A Jan. 18 mediation session between South County teachers and the Lucia Mar Unified School District concluded with no contract agreement and an unclear picture for the future of labor talks.
Months of stalled negotiations over an extended contract sought by the union prompted Lucia Mar in late October to seek the guidance of a third-party mediator. Taking the time first to acclimatize board members voted in during the Nov. 7 election, the district called to reconvene talks last week. Representatives from both camps entered 2007 with hopes of bridging the divide that seemed so cavernous during a flurry of unsuccessful fall negotiations.
Yet, instead of bringing about a compromise, the session served to highlight just how far apart the two sides remain in forging an agreement.
"They're not at a trivial impasse," mediator Tony Butka said following the session. "It's certainly not going to be simple."
Superintendent Deborah Flores related a stronger sense of optimism among district administrators. She explained that two new developments since the New Year the release of the Schwarzenegger budget and a promising mid-year report of existing expenditures bode well for reaching an agreement, but declined to comment on the status of negotiations.
"I can't characterize it," she said of the latest talks. "I think we can work out the extended contract."
The concrete resolution reached on Jan. 18 was a covenant by the district to work with the union on a future contract, with no actual discussion yet undertaken in the terms of that potential agreement. On the basis of current progress, some educators complained, setting a timetable for joining the two plateaus may as well be measured in geologic time.
A union memo posted after the session reported that "no discussion or offer of anything close to [standard cost-of-living adjustments] in subsequent years" was made by administration. Calls to negotiation team members were not returned as of press time.
Union representatives desire to ink a three-year accord that assures South County educators of a salary-increase schedule more closely resembling the upwardly parabolic cost-of-living curve evident in many Lucia Mar communities. Union members have pointed repeatedly to the warning signs of a looming teacher exodus that would impact the quality of education between Nipomo and Shell Beach.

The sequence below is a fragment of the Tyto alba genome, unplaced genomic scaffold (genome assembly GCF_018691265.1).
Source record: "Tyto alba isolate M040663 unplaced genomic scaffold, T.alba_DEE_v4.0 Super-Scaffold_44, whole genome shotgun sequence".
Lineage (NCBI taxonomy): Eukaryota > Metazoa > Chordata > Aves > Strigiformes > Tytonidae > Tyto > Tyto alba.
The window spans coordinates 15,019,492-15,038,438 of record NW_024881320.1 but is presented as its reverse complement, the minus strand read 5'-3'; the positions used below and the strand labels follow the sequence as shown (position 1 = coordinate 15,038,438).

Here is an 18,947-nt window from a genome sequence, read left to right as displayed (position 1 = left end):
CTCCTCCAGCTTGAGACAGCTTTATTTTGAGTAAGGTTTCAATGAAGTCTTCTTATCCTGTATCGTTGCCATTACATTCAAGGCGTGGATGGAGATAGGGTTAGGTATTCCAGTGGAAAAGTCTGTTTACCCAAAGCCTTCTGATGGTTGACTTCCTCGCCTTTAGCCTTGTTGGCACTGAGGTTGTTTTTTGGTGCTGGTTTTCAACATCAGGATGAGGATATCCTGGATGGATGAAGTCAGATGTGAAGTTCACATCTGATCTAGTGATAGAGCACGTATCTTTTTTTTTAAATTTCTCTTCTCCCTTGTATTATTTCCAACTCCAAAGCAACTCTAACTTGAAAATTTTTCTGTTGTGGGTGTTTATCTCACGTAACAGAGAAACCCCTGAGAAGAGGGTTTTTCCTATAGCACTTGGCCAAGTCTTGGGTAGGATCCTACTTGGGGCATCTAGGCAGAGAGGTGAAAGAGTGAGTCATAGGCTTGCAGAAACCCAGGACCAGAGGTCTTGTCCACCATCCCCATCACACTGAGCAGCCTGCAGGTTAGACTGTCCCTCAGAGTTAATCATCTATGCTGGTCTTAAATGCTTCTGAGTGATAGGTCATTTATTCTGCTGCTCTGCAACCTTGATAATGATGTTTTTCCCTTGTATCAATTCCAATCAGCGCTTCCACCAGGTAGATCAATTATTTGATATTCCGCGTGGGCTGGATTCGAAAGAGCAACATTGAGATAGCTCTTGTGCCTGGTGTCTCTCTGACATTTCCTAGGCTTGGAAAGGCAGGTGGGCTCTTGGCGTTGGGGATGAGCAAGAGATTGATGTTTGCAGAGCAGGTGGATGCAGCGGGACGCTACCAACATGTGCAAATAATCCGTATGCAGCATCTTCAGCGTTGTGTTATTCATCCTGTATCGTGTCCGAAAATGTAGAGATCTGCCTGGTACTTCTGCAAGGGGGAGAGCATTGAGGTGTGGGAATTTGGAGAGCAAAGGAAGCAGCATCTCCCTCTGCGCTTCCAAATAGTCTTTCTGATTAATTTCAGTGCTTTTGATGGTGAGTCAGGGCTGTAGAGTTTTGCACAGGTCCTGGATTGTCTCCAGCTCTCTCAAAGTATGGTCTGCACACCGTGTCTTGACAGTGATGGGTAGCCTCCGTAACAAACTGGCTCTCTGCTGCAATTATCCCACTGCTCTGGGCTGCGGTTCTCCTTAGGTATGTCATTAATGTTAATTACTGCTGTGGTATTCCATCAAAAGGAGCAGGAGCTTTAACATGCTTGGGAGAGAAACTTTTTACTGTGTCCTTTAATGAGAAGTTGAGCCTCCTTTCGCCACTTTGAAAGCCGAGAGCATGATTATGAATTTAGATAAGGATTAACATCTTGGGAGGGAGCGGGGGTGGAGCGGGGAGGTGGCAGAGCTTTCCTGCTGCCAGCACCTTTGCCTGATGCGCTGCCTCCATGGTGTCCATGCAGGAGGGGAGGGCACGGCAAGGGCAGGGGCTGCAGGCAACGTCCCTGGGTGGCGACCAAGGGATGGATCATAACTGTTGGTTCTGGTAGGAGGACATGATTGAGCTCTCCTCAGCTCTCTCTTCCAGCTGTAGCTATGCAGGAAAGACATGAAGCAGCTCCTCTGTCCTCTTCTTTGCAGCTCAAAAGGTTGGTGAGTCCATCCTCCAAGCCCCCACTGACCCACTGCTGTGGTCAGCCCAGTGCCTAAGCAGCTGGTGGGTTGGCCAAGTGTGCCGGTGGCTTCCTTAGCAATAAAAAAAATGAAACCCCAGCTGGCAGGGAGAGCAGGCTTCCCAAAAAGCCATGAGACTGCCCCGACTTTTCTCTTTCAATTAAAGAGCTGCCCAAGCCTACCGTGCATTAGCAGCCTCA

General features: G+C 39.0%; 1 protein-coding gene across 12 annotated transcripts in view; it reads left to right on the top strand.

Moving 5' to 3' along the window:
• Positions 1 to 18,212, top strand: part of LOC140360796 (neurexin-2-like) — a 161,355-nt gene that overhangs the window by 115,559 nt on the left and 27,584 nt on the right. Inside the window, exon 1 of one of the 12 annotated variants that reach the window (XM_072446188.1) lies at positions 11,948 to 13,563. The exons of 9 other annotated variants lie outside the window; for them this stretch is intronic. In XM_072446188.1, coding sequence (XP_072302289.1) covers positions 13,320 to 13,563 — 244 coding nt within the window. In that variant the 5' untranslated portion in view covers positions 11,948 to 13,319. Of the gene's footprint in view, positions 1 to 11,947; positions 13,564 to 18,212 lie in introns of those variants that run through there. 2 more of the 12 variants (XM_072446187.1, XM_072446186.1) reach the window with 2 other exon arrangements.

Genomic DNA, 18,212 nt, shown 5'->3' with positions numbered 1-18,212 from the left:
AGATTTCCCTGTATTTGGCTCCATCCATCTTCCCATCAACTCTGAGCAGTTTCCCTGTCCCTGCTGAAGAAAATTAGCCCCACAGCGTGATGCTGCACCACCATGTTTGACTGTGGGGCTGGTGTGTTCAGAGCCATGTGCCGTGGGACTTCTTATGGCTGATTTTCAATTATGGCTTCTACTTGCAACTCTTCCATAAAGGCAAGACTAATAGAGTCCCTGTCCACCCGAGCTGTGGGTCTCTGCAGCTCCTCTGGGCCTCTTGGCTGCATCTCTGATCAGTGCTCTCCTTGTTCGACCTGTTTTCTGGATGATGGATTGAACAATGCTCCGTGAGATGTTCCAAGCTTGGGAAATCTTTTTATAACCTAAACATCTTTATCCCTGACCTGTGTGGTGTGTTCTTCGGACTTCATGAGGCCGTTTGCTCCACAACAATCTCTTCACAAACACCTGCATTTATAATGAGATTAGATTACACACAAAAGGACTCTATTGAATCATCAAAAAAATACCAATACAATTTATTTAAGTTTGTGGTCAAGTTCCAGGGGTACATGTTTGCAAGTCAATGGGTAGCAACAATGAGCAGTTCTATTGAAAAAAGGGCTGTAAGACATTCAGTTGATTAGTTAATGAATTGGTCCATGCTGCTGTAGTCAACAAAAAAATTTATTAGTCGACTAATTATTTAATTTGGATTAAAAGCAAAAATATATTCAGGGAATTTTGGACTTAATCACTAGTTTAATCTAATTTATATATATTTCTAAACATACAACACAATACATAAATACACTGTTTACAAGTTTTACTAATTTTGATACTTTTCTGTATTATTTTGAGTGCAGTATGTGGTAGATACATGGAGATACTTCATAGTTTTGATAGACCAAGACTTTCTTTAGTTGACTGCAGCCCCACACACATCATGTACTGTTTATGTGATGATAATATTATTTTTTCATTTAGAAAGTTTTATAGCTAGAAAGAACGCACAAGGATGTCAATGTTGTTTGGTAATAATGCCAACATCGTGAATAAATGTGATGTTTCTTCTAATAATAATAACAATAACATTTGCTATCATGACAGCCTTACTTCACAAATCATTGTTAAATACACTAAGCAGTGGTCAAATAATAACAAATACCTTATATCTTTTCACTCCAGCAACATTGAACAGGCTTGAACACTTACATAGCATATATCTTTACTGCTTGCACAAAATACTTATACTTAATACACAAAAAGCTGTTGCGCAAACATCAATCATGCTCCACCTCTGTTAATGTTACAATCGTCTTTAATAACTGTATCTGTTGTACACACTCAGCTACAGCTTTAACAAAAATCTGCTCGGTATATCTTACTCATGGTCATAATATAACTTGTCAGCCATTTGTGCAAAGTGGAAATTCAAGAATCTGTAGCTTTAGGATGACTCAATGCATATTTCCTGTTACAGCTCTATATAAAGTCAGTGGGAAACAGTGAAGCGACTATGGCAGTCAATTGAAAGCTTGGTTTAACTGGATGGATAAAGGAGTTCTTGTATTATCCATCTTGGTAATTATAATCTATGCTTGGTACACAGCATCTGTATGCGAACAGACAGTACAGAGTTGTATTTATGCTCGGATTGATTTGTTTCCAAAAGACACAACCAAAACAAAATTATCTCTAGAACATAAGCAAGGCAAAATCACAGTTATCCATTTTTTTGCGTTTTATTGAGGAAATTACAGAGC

However, the underlying need for a long-term contract really isn't in debate, nor are the statistics illustrating the breadth of the salary gap (see "Stuck in the middle with you," Dec. 7). Rather, the question is whether the situation is a product of insufficient funds or bad prioritization. With the possible future bankruptcy of the district an imminent concern, administrators must help the board strike a balance between keeping quality teachers and protecting important education support programs.
Mediator Butka called this type of impasse more common in recent years. He attributed the phenomenon to drastically rising Cost of Living Adjustments (COLA) figures in the contracts of certain California districts raising the collective bar.
Butka also alluded to the "greater disconnect between the real estate market and available affordable housing."
A statewide funding scheme favoring districts with industrial constituents like San Luis Coastal's Diablo Canyon and constraints laid down by the voter-approved Prop 13 taxpayer rights initiative prove two more of the debate's less animated players.
The two sides already agreed on a 7.5-percent increase for the 2006-07 school year. The next mediation session will take place March 2, but, according to Flores, the district hopes to hammer out a settlement before then.